Official website of the New Zealand Farm Forestry Association

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Trees for Shade and Shelter

Shelterbelts of trees can increase pasture productivity by providing a warmer microclimate. These trees can also yield valuable timber or fibre and can increase overall farm income.

By providing shade for stock, trees on farms reduce stress on animals and improve the environment, thus improving productivity.

In this page:
Trees on Farms videos | Treegrower Articles | Other sources of information

Trees on Farms Videos

Video: Trees for shade and shelter

Member video's that include trees for shade and shelter:

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Treegrower articles

A planned shelter system on the Hunter property at Maheno

Dairy farm planting for shelter

Remember the four Ps: Planning for successful shelter systems

Trees combat erosion and protect stock

Natives and those problematical pivots


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Other sources of information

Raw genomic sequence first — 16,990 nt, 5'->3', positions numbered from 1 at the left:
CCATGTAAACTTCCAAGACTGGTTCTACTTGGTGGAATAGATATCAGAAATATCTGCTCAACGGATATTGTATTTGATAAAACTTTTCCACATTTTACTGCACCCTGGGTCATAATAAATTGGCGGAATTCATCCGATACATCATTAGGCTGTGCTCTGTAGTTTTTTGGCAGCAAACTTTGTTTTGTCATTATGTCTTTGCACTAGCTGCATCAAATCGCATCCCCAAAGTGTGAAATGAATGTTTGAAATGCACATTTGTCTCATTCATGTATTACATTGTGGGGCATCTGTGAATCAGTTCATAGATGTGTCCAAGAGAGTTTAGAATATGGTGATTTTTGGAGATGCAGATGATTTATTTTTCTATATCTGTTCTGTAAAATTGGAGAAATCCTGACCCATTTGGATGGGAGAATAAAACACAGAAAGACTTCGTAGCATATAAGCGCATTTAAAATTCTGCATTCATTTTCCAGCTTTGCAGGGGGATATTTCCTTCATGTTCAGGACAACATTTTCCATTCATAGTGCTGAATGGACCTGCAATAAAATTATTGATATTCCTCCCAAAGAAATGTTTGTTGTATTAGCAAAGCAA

Title 

Author/source Date 

Summary of contents and
key words 

Available from 

Free
or
priced 

Link to
full
citation 

Dairy shelter on the Canterbury Plains 

SFF Project L09/023 report 

Reviews current literature and explores how shelter and shade influence production in a dairy farming system on the Canterbury plains. Considers what value is there to replanting shelter trees on Canterbury dairy farms. 

AgResearch publications 

Free 

UR 

Goulter (2010) 

Land Management series 

Hawke’s Bay Regional Council 

Several short brochures for landowners on various aspects of shelterbelt design and management in hill country. 

www.hbrc.govt.nz/Services/
Environment/Environment%
20Topics/Pages/land-manag
ement.aspx

Free 

*** 

 

Restoring your patch 

Southland Community Nursery 

Practical information on designing and establishing a shelterbelt using native species. 

www.southlandcommunity
nursery.org.nz/

Free 

*** 

 

Shelter for Lambing 

MAF Policy Report 2004 

Full literature review; many useful references 

May be difficult to source.
Try MPI or agricultural libraries 

? Free 

UR 

Pollard, Willis, Stevens, Wass, and Harris (2004)


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